Lagos, the commercial hub of West Africa, Nigeria’s most congested city and like most will like to describe it, the city that never sleeps.
If you can live and survive in Lagos, you can live and survive anywhere in the world. The beauty of Lagos isn’t just in its architecture, or how the city combines business and entertainment effortlessly or the tall rising buildings or bridges kiss crossing, its magnificent cuisines, restaurants, malls, relaxation centres but in its diversity — It is its ability to accommodate all and sundry and still flourish.
It’s a place where you would easily find Nigerians from every region or geopolitical zone. It isn’t also unusual to bump into other Africans, Asians, Europeans, Australians and even Americans on the streets of Lagos, walking or driving freely like a familiar city in their country.
However, in all these beauty and splendour that our favourite Nigerian city holds, there is one thing that one will always find unpleasant in Lagos, ‘noise’.
Noise and Lagos are like rice and stew, married and still in love after many years.
You go to the bus stop, the bus conductor is screaming at the top of his voice, ‘Yaba Palm Groove, Onipanu’, the ‘agbero’ on the other hand, is screaming his lungs out at the conductor for his ticket fee, the bread seller is at the other corner of the road, shouting ‘Fine butter bread’, to interested and uninterested customers alike.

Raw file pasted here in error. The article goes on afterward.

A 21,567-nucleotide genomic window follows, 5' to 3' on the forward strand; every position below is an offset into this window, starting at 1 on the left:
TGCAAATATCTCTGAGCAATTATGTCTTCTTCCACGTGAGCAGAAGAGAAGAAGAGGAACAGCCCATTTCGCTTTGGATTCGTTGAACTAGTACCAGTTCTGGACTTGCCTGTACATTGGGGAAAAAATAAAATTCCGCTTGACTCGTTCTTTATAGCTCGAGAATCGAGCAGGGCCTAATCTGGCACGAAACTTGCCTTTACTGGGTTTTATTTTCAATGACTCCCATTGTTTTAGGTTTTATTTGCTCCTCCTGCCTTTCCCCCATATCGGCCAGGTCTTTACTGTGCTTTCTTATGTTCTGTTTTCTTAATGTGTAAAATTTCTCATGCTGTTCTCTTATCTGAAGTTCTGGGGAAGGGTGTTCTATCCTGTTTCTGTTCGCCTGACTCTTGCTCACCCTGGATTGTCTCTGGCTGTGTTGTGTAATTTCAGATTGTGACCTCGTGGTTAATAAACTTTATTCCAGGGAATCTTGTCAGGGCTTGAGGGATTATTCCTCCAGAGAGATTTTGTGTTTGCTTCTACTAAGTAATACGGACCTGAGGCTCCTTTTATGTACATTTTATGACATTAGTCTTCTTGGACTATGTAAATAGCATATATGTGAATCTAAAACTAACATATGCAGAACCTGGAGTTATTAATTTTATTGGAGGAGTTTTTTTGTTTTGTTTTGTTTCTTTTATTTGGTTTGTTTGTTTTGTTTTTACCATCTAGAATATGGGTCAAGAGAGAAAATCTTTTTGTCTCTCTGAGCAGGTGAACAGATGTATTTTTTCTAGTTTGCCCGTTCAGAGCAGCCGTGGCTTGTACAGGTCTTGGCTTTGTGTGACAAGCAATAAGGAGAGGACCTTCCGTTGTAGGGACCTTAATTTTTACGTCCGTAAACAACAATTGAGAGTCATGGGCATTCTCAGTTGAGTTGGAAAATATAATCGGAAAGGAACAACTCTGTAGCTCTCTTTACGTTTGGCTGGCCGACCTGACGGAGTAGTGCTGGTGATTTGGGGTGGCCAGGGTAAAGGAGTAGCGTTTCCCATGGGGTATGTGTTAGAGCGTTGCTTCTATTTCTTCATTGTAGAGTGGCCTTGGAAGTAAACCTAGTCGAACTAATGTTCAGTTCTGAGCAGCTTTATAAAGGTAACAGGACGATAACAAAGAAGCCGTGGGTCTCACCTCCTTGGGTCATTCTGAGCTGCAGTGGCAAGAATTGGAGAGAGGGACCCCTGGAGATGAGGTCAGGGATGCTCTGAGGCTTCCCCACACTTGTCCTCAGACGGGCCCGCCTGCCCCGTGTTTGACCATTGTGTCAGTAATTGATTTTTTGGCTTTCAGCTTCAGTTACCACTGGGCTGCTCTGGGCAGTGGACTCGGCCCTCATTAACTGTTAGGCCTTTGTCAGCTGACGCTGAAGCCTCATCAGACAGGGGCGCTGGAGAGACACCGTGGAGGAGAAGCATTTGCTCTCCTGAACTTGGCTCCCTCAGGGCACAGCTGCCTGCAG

Are we going to forget the soft drink and bottled water seller, who harmonises all the chaos with how cold her wares are?
Introducing the initiative, Fashola had said; “It is for our own good, it is for our own health, it is for our own life. It is not because Governor Fashola said so. It is not because Lagos State Government said so. It is simply because it is good for us. Doctors have told us it is for our own ultimate good”, the Governor said.
According to him, “What we see in a way that we now choose to live is that because we live in a very noisy environment, which we can really diminish, we tend to be very noisy ourselves. We speak at the top of our voices, we play music at very high decibels and we do very many things at very high levels”.
Many observers described the initiative as highly successful with a success rate of 70 percent.
Information Nigeria, in a chat with George Nwosu, a health practitioner at a private hospital in Lagos and he had this to say about why Lagosians must minimise the noise they make.
According to Dr Nwosu, whether or not you’re used to a certain type of noise, it can still lead to serious psychological disorders and, when that happens, you may not even know it because you have become too used to it.